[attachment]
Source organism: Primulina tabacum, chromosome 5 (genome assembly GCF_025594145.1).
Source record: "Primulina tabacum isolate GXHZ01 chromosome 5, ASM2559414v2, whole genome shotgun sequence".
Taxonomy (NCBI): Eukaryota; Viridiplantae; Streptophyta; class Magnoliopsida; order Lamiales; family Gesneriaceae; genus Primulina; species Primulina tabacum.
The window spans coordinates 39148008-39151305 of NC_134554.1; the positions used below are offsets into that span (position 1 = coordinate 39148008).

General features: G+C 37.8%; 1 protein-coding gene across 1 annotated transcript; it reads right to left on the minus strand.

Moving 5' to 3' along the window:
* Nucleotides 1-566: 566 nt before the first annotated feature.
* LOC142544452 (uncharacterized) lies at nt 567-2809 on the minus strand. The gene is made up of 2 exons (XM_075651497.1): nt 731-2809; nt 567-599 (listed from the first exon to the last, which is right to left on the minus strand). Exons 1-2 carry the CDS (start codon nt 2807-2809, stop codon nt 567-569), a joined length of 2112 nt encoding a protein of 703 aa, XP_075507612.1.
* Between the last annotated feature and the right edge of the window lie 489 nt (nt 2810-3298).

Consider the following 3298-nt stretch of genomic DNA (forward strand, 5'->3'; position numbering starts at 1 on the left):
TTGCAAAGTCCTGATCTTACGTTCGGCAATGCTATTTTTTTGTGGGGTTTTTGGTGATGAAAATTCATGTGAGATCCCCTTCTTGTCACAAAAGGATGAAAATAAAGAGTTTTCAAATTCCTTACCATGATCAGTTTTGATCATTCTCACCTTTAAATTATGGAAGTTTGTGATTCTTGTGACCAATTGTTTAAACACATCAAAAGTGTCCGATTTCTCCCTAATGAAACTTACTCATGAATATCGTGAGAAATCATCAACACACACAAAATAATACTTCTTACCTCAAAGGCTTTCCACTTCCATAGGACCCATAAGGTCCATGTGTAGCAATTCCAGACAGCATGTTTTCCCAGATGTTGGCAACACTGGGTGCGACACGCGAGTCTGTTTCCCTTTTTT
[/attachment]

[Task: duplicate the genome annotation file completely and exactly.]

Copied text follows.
Source organism: Primulina tabacum, chromosome 5 (genome assembly GCF_025594145.1).
Source record: "Primulina tabacum isolate GXHZ01 chromosome 5, ASM2559414v2, whole genome shotgun sequence".
Taxonomy (NCBI): Eukaryota; Viridiplantae; Streptophyta; class Magnoliopsida; order Lamiales; family Gesneriaceae; genus Primulina; species Primulina tabacum.
The window spans coordinates 39148008-39151305 of NC_134554.1; the positions used below are offsets into that span (position 1 = coordinate 39148008).

General features: G+C 37.8%; 1 protein-coding gene across 1 annotated transcript; it reads right to left on the minus strand.

Moving 5' to 3' along the window:
* Nucleotides 1-566: 566 nt before the first annotated feature.
* LOC142544452 (uncharacterized) lies at nt 567-2809 on the minus strand. The gene is made up of 2 exons (XM_075651497.1): nt 731-2809; nt 567-599 (listed from the first exon to the last, which is right to left on the minus strand). Exons 1-2 carry the CDS (start codon nt 2807-2809, stop codon nt 567-569), a joined length of 2112 nt encoding a protein of 703 aa, XP_075507612.1.
* Between the last annotated feature and the right edge of the window lie 489 nt (nt 2810-3298).

Consider the following 3298-nt stretch of genomic DNA (forward strand, 5'->3'; position numbering starts at 1 on the left):
TTGCAAAGTCCTGATCTTACGTTCGGCAATGCTATTTTTTTGTGGGGTTTTTGGTGATGAAAATTCATGTGAGATCCCCTTCTTGTCACAAAAGGATGAAAATAAAGAGTTTTCAAATTCCTTACCATGATCAGTTTTGATCATTCTCACCTTTAAATTATGGAAGTTTGTGATTCTTGTGACCAATTGTTTAAACACATCAAAAGTGTCCGATTTCTCCCTAATGAAACTTACTCATGAATATCGTGAGAAATCATCAACACACACAAAATAATACTTCTTACCTCAAAGGCTTTCCACTTCCATAGGACCCATAAGGTCCATGTGTAGCAATTCCAGACAGCATGTTTTCCCAGATGTTGGCAACACTGGGTGCGACACGCGAGTCTGTTTCCCTTTTTT